A new client asked me to help him with his MBA application essays to Stanford, Carnegie-Mellon, and MIT Sloan. Although he has several years’ work experience, including in the financial services industry, his GMAT scores (he took it three times) and lack of demonstrated leadership simply will not make him competitive for these schools.
Like most of our clients, this gentleman is smart and ambitious. But like too many of our clients, he did not at first consider many other outstanding MBA programs where he has a far better chance of gaining acceptance. While have helped countless applicants gain acceptance to the most fabled names in the MBA pantheon ( editorsHarvard, Stanford, Wharton, etc.) even with less than average stats, we encourage our clients to look for the programs that are the best match for them. This isn’t just about scores and grades – it’s about matching an applicant with a school’s personality, academic strengths and flexibility, career placement opportunities, and other factors.
For example, the client I’m talking about wanted strong a general management program with entrepreneurship, but until I mentioned them he hadn’t considered , Michigan, Duke, University of Texas, and University of North Carolina – each of them excellent general management programs. Additionally, he didn’t want to move to a cold climate, making most of these schools well suited to his personal preferences as well.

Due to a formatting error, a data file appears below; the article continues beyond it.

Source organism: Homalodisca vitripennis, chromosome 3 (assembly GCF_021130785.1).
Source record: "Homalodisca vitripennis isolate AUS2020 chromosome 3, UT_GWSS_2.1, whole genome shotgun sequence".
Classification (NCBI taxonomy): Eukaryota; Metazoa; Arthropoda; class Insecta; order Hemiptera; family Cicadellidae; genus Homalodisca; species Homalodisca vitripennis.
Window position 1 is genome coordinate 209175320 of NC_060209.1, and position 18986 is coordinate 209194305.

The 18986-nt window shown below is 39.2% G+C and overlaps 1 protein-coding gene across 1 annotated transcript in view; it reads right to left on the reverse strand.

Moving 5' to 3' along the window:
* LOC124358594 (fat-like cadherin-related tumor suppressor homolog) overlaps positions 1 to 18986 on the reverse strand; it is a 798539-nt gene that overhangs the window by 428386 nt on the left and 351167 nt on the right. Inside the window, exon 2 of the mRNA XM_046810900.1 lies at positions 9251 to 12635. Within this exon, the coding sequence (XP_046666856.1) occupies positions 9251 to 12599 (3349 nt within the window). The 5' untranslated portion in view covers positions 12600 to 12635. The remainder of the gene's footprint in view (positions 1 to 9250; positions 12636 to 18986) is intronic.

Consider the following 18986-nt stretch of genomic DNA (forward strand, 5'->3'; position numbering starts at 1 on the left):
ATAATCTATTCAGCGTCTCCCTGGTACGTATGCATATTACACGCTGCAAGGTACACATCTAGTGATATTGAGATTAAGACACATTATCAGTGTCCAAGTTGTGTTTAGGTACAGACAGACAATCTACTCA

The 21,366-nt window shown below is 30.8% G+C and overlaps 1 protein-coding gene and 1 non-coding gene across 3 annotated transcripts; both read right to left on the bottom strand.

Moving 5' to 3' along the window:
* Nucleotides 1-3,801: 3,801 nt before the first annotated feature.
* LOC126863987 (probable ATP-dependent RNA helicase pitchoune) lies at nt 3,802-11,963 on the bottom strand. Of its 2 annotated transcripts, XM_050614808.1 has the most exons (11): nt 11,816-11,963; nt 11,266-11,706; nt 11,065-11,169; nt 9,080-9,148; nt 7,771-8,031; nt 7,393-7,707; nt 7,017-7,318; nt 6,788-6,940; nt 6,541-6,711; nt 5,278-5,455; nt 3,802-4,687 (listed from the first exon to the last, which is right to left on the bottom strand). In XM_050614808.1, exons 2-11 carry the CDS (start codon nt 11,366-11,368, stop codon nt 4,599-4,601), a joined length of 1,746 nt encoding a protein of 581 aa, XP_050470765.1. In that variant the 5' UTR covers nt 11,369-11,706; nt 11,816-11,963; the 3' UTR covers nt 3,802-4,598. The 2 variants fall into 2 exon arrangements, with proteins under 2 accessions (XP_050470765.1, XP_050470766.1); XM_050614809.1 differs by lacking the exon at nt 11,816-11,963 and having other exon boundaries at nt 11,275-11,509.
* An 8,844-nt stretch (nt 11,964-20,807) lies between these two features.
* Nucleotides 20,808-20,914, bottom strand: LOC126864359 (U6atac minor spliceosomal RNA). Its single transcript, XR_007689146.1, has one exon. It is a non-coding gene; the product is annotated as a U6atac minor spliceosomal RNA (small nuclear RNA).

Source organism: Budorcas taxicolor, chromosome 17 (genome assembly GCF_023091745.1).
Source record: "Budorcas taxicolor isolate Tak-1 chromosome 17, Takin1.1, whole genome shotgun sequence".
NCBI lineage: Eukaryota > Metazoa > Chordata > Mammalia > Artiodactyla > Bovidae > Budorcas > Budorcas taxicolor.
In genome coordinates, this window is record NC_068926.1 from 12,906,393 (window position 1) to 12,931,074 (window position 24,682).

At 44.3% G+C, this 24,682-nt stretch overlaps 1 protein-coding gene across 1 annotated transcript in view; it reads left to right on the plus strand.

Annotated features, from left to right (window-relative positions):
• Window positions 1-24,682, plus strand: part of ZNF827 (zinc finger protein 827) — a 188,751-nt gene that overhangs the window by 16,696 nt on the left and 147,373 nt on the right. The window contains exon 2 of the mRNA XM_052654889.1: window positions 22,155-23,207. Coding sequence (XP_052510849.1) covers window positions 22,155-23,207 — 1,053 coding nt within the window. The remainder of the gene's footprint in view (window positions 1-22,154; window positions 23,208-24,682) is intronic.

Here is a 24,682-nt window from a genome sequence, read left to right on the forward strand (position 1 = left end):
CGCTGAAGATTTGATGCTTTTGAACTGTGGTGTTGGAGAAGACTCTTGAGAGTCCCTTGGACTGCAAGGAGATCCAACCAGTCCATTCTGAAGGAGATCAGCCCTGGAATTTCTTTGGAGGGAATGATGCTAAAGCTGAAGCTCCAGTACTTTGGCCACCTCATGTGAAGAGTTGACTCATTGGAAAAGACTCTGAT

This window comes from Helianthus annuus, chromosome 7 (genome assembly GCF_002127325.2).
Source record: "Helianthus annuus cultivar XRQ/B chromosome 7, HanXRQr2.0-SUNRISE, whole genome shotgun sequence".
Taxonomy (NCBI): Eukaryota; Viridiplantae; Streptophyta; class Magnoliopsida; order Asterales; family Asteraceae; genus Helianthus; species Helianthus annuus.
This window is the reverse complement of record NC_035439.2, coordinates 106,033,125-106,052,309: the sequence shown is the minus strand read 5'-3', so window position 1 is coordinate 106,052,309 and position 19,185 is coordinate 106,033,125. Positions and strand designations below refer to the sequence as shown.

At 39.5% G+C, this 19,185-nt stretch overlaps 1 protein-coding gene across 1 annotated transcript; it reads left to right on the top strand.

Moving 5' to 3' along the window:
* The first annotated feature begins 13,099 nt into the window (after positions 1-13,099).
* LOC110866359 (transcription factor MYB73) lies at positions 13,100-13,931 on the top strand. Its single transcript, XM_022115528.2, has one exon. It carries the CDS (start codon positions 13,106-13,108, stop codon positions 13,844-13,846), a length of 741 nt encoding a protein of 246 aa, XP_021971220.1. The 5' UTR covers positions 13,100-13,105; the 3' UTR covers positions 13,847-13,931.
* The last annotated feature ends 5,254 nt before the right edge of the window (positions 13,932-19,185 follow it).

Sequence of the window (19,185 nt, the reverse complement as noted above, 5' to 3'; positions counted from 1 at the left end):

If an MBA is your goal, look beyond the "Hollywood" names and give careful consideration to the other top-25 schools that really might be a good fit for your strengths and career aspirations, and where you’ll have a better chance of getting in. Fortunately, it’s never been easier to do your homework. Here are a few of the many wonderful information tools to help you learn about various schools and what each one has to offer.
- Don’t focus on a school’s overall ranking as much as on its category ranking. Your dream school may be in the top 25 overall, but in the top 5 in entrepreneurship, so if entrepreneurship is your goal, that school is worth investigating.
- Look at where the graduating end up in the workplace. Are many of them flowing to the field of your choice?
- If your formal business educational background is skimpy, choose a school with a more structured core curriculum. Already a CPA? Look for a more flexible curriculum.
- Check out what student – MBA Student Blog site. This site will give you information that’s about as current as you can get for your target schools. are saying about the schools and their programs at the
- Check the web sites of the MBA programs you are interested in to see if they have their own newspaper or blog. For a list of MBA program forums/blogs, go to this ever-growing resource page on the MBA blogs are about halfway down the page). (
You are investing considerable time, effort, and money into your MBA education, so take the time to learn as much as you can about each school’s strengths, curriculum, personality, environment, and even location. You may be surprised to discover there are more “dream schools” out there than you thought.
By Judy who would be delighted to ,help you find and get accepted to your dream school.
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